Xinmei Liu takes inspiration from vintage Shanghai advertisements and Chinese propaganda posters

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Xinmei Liu takes inspiration from vintage Shanghai advertisements and Chinese propaganda posters


Over time, Xinmei has found her practice and process has changed – mostly in the technique. “I remember painting with acrylic in the beginning, then drawing with ink and brush, and now I draw with ink and dip pen, which I think produces cleaner and more controlled lines, while preserving the organic line quality,” she tells us. “I have also switched to using more vibrant colors, and a limited color palette.” It’s come hand-in-hand with learning the practice of refining, finding creative ways to show “just what is needed to communicate the message and nothing else,” she explains. “I am also using more humour in my work than years ago.” This humour and style is evident in her poster for True/False Film Festival in the United States, where a bizarre and surreal image unravels like “puzzles in children’s activity books,” Xinmei says. “I thought it would be tricky to do, but actually turned out quite fun and worked pretty well in the end.” Another example of Xinmei’s brilliant talent comes in an editorial piece in The New Yorker, on a book review for Kingdom of Characters by Jing Tsu. “Illustrating an article written in English about my native language is a refreshing experience, and in the course I learned a lot even as a native speaker,” Xinmei explains. “The art director, Aviva Michaelov, wanted me to bring my own knowledge into the illustration, so I added in the detail of retro input methods that felt familiar to my childhood.”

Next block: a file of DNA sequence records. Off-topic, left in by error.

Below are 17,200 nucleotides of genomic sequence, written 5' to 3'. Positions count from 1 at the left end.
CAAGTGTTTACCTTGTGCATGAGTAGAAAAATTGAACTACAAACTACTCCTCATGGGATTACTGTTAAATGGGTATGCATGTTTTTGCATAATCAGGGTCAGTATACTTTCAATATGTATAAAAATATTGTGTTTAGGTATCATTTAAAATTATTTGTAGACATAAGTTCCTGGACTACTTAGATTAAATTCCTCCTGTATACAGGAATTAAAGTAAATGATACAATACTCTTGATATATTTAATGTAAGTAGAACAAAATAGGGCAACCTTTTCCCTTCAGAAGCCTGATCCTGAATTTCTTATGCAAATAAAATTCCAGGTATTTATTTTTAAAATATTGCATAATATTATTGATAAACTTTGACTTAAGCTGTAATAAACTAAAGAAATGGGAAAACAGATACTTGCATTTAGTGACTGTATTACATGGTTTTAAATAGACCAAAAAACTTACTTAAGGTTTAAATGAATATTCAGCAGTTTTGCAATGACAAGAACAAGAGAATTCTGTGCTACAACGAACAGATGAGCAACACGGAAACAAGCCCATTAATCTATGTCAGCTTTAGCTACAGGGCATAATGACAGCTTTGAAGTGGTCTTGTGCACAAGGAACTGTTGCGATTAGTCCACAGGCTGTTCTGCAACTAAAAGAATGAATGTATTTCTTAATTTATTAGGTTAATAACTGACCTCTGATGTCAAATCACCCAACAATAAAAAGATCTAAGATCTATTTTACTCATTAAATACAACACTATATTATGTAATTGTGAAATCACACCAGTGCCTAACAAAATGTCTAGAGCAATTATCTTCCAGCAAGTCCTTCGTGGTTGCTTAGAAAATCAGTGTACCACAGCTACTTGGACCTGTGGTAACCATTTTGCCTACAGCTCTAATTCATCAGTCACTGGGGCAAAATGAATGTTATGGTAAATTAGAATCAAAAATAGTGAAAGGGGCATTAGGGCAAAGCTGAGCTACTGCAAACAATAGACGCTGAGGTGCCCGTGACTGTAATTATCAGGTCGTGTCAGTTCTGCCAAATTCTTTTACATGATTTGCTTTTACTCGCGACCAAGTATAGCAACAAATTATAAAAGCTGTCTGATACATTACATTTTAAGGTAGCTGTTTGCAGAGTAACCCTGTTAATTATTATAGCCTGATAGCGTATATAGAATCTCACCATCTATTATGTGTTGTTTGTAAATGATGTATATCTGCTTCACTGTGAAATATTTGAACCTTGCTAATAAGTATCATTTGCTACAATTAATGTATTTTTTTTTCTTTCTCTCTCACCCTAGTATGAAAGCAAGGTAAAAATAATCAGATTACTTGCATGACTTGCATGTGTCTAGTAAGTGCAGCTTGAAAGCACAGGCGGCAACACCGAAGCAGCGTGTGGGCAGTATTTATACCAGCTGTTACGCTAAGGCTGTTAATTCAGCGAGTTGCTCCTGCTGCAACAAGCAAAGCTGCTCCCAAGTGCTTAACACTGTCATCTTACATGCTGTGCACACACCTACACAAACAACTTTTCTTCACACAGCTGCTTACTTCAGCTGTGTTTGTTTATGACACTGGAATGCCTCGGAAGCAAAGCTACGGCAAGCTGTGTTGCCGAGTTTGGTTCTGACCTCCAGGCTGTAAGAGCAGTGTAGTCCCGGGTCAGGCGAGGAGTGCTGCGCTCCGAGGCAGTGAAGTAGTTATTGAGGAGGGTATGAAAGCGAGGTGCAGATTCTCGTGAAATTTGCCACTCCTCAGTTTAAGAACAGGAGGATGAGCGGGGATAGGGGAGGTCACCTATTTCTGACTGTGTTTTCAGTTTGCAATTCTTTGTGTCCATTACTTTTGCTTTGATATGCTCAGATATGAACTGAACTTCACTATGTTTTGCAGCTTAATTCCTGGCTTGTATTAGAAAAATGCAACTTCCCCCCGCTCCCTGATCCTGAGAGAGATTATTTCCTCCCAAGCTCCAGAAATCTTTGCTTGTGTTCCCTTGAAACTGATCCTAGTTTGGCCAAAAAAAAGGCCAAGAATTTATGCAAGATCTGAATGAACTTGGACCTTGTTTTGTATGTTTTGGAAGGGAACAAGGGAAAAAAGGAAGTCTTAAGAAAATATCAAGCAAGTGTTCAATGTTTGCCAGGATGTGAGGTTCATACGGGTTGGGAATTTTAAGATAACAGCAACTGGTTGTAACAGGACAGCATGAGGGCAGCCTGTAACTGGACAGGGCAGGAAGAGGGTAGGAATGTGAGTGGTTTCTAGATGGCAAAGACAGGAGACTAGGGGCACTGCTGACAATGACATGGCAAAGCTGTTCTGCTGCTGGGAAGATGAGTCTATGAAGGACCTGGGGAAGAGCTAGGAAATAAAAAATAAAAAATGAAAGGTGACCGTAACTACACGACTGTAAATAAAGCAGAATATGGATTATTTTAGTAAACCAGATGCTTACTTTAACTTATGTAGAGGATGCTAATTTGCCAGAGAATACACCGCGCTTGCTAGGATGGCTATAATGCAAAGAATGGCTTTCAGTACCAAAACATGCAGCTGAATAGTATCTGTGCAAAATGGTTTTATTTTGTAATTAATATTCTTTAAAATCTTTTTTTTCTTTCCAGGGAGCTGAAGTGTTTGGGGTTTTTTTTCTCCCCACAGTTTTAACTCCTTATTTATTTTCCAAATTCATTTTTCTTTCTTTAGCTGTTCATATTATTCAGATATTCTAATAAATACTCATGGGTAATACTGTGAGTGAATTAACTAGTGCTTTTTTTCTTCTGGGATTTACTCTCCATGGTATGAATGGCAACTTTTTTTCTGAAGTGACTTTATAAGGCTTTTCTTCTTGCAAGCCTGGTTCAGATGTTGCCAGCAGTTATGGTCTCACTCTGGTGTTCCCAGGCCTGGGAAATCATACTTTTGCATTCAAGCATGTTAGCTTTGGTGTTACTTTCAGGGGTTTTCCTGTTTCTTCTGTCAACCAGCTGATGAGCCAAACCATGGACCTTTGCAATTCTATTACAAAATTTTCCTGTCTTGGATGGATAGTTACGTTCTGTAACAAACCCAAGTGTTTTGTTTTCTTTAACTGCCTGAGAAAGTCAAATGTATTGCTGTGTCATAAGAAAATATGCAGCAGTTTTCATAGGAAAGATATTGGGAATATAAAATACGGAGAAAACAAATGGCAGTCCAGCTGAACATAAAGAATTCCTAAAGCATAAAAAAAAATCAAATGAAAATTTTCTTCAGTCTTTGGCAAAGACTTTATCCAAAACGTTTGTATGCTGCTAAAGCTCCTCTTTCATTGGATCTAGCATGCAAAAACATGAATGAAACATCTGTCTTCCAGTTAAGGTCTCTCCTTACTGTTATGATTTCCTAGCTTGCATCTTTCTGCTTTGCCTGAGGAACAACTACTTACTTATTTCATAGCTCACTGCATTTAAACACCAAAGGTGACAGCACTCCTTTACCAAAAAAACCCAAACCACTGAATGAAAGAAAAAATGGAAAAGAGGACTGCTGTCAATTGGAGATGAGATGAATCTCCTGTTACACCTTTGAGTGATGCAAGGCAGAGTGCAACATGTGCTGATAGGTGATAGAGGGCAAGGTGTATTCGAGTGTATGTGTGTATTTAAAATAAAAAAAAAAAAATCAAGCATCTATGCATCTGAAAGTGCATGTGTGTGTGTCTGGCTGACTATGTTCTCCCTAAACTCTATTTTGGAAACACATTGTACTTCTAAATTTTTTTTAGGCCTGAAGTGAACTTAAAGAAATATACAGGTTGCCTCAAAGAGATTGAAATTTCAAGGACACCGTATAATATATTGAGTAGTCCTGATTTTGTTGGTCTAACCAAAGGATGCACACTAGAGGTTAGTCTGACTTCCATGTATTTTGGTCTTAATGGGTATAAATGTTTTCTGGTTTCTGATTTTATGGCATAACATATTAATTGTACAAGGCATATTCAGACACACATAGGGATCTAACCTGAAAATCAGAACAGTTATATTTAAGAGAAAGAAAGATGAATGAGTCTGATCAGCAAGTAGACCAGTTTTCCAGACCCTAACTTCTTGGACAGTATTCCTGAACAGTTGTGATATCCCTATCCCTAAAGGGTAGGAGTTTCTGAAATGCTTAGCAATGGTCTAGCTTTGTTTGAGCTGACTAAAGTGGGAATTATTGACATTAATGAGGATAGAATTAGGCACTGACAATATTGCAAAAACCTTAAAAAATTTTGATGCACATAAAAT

“I think the best part of illustration is knowing my art is needed somewhere,” Xinmei says on her career. “For professional illustrators, commissioned works are our basic source of income, and it’s very common to work on projects we don’t feel very passionate about, but whenever there’s a chance to work with a dream client or on an exciting project, it is always a great feeling of fulfilment.” Of course, this is offset by what Xinmei describes as an “instability and anxiety” caused by the nature of her career. “I can get very depressed after things are slow for a few weeks and I don’t have projects to work on, but over time I have learned to take breaks when that happens before I get too busy with new projects again.” Xinmei is now keeping herself busy taking editorial commissions from magazines and newspapers, with a few as-of-yet announced commissions coming up in the pipeline that have us eager to follow her next movements. “I think when people see my work, they see a ‘style’ in the finished pieces and try to categorise or ‘define’ my work with that visual style,” Xinmei summarises. “But I actually value the researching and sketching process a lot, as I want to always find the best way to convey the message, and also make sure my imagery has a lot of ‘culture’ in it.”



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